We’re waiting for the resolution of the ‘flood’ cliffhanger, but we’re getting another cliffhanger launched on us right from the cover as it looks like that surgical brainwashing on Mean is wearing off… Picture by Ron Smith.
Tharg’s Nerve Centre has an earthlet (correctly) identify that the stories run in Prog 366 (Portrait of a Politician) and Prog 371 (Superbowl) were in the wrong order, only for Tharg to dismiss it out of hand. Another earthlet has heard a rumour that The Stainless Steel Rat for President will be playing soon – though wasn’t this in a Things to Come feature, so not that inspired a guess?
Strontium Dog: Outlaw Part 18 by Alan Grant and Carlos Ezquerra. Wulf pulls a Rogue special by bursting out from hiding under the ground to take out a Stront closing in on the submerged starliner the rest of the Alpha Gang were hiding out in. Capturing them alive, they discover the new order at the Doghouse – Norman King has captured Johnny (whom he’s holding in a torture room) Middenface is dead – though then Middenface turns up and reveals he was saved by a thick money belt. Coming up with a plan to use a time transmitter at the International Time Research laboratories on the moon to home in on the time transmitter on the Doghouse (the one which was used to send a number of Stronts to 1945 Berlin) it’s time for Middenface McNulty to take “big licks” to Norman King. This would seem to be rushing towards a conclusion, but peeking at the next few covers it’s at least five weeks away.
Tharg: Portraits of a Legend – this readergraph opens with a copy of Ron Smith’s portrait of Dave (but with a Rosette of Sirius added to it). I’m liking Tharg’s Future-Socks (sic – they’re socks, not shocks) and Tharg, Lord of the Apes (a riff on the poster for Greystoke – The Legend of Tarzan, Lord of the Apes). Nearly forgot to mention – there’s an advert for Odyssey 7 in the corner of this page. I’ve been to Manchester a few times in the early 2000s and don’t remember seeing this comic shop – though I’m finding that most comic shops from the eighties that still exist do so in the form of another branch of Forbidden Planet.
There’s another advert for that new toy range, Trans Formers. In case you’re not aware (as the ad tells us) it revolves around the “Heroic Autobot” and “Evil Decepticon”.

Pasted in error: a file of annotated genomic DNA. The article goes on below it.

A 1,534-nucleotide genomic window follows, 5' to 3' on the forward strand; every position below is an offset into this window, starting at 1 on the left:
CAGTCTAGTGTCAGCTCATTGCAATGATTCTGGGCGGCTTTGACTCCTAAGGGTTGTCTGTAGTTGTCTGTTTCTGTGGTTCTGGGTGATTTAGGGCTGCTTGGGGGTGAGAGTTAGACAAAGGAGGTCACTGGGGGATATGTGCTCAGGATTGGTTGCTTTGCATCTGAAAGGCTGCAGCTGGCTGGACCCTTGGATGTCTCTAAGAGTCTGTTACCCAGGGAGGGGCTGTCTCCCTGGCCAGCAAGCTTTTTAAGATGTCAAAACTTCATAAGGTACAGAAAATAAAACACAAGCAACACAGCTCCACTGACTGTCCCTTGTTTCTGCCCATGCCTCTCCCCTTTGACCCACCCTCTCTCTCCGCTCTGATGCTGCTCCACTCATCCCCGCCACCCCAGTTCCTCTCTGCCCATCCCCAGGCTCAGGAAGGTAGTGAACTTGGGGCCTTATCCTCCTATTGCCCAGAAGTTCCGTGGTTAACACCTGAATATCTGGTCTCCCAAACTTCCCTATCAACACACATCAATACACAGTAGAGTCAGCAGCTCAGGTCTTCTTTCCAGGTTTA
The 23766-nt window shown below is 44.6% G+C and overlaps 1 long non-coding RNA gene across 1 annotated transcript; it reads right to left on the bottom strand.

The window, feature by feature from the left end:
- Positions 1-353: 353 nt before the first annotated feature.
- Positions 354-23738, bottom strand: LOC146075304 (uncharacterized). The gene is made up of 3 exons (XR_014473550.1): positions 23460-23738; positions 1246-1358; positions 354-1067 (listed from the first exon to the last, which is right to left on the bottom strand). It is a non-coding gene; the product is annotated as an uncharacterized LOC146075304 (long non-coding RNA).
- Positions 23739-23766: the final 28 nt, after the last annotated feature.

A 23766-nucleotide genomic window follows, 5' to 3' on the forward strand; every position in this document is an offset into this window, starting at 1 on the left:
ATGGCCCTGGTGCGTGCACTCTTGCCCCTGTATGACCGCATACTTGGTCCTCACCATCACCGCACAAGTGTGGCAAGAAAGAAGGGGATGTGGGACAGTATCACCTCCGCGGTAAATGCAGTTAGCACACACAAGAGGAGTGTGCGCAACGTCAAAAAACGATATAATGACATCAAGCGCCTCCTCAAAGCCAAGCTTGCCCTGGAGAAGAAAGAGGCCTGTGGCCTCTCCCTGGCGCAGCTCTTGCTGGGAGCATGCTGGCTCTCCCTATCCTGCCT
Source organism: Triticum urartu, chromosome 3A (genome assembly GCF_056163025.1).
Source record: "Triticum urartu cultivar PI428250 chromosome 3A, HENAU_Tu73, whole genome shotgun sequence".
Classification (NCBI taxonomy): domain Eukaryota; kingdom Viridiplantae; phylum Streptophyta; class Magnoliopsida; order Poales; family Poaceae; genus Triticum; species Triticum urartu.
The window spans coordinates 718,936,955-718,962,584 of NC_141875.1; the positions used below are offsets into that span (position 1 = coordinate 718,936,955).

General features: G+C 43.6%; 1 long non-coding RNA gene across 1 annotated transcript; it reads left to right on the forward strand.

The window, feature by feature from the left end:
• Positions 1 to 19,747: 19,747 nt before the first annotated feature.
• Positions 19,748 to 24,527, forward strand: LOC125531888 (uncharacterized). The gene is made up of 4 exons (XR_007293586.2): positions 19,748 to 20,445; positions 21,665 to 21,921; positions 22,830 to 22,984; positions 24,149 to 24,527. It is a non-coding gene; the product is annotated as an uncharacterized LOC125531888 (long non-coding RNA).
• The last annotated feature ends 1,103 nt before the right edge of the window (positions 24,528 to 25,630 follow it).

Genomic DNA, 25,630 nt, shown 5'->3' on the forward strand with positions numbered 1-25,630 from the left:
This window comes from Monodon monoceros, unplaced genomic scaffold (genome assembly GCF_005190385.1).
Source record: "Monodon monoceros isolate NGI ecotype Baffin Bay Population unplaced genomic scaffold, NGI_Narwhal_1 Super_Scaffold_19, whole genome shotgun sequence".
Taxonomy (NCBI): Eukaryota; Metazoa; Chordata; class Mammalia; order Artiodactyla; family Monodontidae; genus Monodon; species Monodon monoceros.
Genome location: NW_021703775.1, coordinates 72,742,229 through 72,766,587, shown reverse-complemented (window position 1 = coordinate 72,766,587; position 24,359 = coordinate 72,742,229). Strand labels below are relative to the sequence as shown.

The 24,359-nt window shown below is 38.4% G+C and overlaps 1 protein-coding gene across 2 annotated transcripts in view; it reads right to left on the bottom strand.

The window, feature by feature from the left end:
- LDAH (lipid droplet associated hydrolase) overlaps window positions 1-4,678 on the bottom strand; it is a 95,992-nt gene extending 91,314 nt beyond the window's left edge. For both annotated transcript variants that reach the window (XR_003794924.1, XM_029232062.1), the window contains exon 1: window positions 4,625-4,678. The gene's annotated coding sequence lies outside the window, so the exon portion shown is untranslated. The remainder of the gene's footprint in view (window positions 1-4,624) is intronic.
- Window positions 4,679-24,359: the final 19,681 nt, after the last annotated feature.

The Ballad of Halo Jones by Alan Moore and Ian Gibson continues with an extreme close-up of Rodice yelling about how nobody is going to take her outside, the panel taking up almost a third of the page. This page introduced me to the word “Zen” and name “Rin Tin Tin”, plus there’s a mention of being ‘Kissingered’ which would have gone completely over my head. A little unhinged by the idea of being forced out in to the scary Open Spaces, she throws a zenade at Toby, which turns out to be a dud. She follows it up with her other zenades, almost all of which are also duds. All except one, which renders her incapable of anything but mediation, intuition and complete non-aggression (‘zen’). While Toby runs the long way around the Hoop (his guarantee doesn’t cover salt-air exposure, he says) Halo convinces the now pliant Rodice up the ladder to the outside and the two take the magnetrax up top to their destination. Though just as they approach the zenade wears off and Rodice’s extreme agoraphobia takes over. Though being guided down the ladder they find a gang of four (not the political kind) awaiting them inside. This gang are not dissimilar to some of the juve gangs from Mega-City One. p.s. I’m not going to go back and check the previous sectors they were in, but there seems to be an error as they pass indicators on the magnetrax – they appear to be travelling anti-clockwise around the Hoop, starting at W37, over N18 and ending up at E20…
Tharg has five ‘multi-screen pocket games’ to give away to any earthlet who writes in asking for them. As with many early eighties electronic games, as well as the pinball game, this also incorporates a clock and alarm. Underneath that offer is an ad for Forbidden Planet T-shirts, now up to 20 different designs. Plus there’s a third of a page panel trailing this week’s Dredd story, on the next page.